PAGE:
V-bottom recovery Due to the pandemic, second quarter 2020 GDP plunged 28% quarter-on-quarter annualized, making it the worst quarter in U.S. history. But when the economy re-opened, third-quarter GDP surged 34.8%, the best in history. That means that the GDP output gap created by the pandemic-triggered recession fully closed by the first quarter of 2021. We at Federated Hermes thought this would happen by mid-2021, but the economy recovered more quickly than we had expected. 

Never let a crisis go to waste In his address, Biden said the government needed to inject the more than $5 trillion to revive an economy on the brink. But it appears the economy was already raking, which suggests we did not need the massive fiscal stimulus. It seems Washington ripped a page from the Gospel according to Rahm Emanuel, who once said politicians should never let a good crisis go to waste. 

Collateral damage Our research friends at Strategas point out that, over the first 232 years of America’s existence (through the end of President George W. Bush’s second term), the U.S. had amassed $10 trillion in debt. But over the past 15 years spanning three presidential administrations (Obama, Trump and Biden), that figure more than tripled to $34.4 trillion today. That amounts to a compound annual growth rate of 8.5%, well above the GDP growth and inflation rates. The debt-to- GDP ratio under Bush in 2008 was 60%; it is now 125%. From his podium in the chamber of the House of Representatives, Biden claimed his fiscal policies have reduced the deficit, but we aren’t buying it.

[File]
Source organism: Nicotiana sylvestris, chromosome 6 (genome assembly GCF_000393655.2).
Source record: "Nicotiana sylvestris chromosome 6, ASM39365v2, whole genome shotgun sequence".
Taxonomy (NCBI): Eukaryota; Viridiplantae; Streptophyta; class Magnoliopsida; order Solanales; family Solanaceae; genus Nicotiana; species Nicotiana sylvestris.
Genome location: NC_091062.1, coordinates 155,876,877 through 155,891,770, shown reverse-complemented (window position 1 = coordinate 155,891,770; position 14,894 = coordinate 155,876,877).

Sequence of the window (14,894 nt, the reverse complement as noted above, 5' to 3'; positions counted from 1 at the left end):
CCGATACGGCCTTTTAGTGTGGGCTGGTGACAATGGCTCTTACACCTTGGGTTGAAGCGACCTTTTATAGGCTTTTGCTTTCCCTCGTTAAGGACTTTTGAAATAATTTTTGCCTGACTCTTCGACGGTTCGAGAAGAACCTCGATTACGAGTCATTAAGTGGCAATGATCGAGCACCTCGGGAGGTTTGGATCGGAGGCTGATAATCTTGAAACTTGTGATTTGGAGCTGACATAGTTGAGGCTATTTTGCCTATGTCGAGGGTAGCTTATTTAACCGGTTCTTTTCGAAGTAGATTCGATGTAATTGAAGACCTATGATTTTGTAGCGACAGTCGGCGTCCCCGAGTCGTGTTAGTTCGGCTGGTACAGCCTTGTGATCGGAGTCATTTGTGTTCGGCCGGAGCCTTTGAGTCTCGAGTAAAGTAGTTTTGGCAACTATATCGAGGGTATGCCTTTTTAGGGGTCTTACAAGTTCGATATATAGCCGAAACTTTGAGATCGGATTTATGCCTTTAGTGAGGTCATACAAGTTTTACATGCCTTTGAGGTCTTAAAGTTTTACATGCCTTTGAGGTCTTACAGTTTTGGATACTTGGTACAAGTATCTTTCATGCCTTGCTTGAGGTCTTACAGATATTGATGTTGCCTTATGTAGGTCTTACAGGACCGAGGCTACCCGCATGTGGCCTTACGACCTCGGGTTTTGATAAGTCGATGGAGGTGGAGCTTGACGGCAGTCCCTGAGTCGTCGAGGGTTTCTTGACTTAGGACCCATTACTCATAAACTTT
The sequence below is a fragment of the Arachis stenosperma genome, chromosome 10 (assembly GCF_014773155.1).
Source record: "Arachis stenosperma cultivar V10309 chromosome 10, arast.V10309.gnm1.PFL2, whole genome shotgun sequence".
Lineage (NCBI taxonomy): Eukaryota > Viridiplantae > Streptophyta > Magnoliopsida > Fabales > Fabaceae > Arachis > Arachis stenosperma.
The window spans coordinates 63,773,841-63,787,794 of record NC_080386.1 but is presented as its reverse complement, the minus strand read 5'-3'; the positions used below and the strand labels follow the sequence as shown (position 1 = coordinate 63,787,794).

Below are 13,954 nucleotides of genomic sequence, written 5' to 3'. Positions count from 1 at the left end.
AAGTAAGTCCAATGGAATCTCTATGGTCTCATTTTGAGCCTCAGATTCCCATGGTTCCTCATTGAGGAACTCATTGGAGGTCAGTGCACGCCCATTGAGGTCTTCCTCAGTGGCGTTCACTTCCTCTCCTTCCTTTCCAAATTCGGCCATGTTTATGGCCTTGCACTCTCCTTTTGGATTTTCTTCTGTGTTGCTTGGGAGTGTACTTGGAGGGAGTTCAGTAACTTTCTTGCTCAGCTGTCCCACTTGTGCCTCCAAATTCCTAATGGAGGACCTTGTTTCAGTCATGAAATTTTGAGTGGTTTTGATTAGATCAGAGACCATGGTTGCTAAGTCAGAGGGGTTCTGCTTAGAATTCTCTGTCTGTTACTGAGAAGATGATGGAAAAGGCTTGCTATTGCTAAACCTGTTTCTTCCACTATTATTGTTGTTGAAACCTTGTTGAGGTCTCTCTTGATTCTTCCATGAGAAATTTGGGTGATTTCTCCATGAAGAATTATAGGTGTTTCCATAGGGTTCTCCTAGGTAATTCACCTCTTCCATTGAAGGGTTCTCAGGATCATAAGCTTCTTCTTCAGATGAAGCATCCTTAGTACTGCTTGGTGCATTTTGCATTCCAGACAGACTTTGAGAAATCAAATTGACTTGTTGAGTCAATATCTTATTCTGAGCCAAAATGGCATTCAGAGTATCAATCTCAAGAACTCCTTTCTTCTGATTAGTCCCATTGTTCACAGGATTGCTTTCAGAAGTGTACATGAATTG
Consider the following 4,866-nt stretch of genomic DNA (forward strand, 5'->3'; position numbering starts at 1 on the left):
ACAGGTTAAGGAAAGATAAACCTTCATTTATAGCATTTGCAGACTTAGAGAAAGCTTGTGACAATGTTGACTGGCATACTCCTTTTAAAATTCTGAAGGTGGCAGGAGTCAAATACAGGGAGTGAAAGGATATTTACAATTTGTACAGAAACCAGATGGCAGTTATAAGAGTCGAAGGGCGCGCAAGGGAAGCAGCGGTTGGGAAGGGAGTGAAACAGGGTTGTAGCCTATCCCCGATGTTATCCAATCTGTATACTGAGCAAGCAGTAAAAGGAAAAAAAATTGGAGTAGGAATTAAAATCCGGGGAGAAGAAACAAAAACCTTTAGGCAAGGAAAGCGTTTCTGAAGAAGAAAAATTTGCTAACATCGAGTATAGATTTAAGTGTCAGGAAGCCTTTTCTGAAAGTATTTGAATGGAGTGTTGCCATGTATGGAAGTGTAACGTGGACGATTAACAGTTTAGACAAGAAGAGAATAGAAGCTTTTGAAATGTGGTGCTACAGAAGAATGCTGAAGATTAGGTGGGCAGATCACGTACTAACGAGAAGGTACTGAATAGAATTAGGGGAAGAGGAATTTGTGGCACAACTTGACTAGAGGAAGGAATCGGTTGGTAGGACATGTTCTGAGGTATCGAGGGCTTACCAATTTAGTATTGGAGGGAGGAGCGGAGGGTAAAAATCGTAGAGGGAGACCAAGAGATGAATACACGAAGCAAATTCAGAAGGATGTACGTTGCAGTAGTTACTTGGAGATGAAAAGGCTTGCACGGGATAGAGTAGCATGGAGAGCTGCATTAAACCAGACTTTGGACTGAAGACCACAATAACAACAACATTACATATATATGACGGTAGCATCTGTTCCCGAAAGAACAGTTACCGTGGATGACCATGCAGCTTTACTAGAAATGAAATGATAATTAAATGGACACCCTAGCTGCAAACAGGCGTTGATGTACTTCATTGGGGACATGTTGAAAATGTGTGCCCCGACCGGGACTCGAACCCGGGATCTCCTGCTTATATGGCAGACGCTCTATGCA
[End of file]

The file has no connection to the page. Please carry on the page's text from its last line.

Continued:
Pay your fair share Biden threw red meat to his base in his speech. He proposed to increase social spending and to raise taxes on the rich (those making over $400,000) and corporations he characterized as not paying their “fair share” of taxes. But according to the IRS, the top 10% of taxpayers are already chipping in more than 70% of total federal taxes, while the bottom half of taxpayers are paying less than 3%. So who, exactly, is not paying their fair share of taxes?

Moreover, there’s a risk to the economy with this fiscal policy scheme. The top 20% of Americans by income disproportionately account for 40% of consumer spending, while the bottom 40% account for only 20%. Because consumer spending accounts for 70% of GDP, raising marginal tax rates too high could have a deleterious impact on growth, possibly pushing the economy over the edge into recession in 2025.

Biden told the nation that the era of trickle-down economics is over, reminding us that his approach is to grow the economy from the bottom up and the middle out. But that has never worked in the economic history of the U.S. Compare President Reagan’s top-down approach versus President Obama’s bottom-up approach. Reagan’s GDP was twice that of Obama’s (4% versus 2%) over their 8-year terms.

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Views are as of the date above and are subject to change based on market conditions and other factors. These views should not be construed as a recommendation for any specific security or sector.

Gross Domestic Product (GDP) is a broad measure of the economy that measures the retail value of goods and services produced in a country.

Consumer Price Index (CPI): A measure of inflation at the retail level.

Issued and approved by Federated Advisory Services Company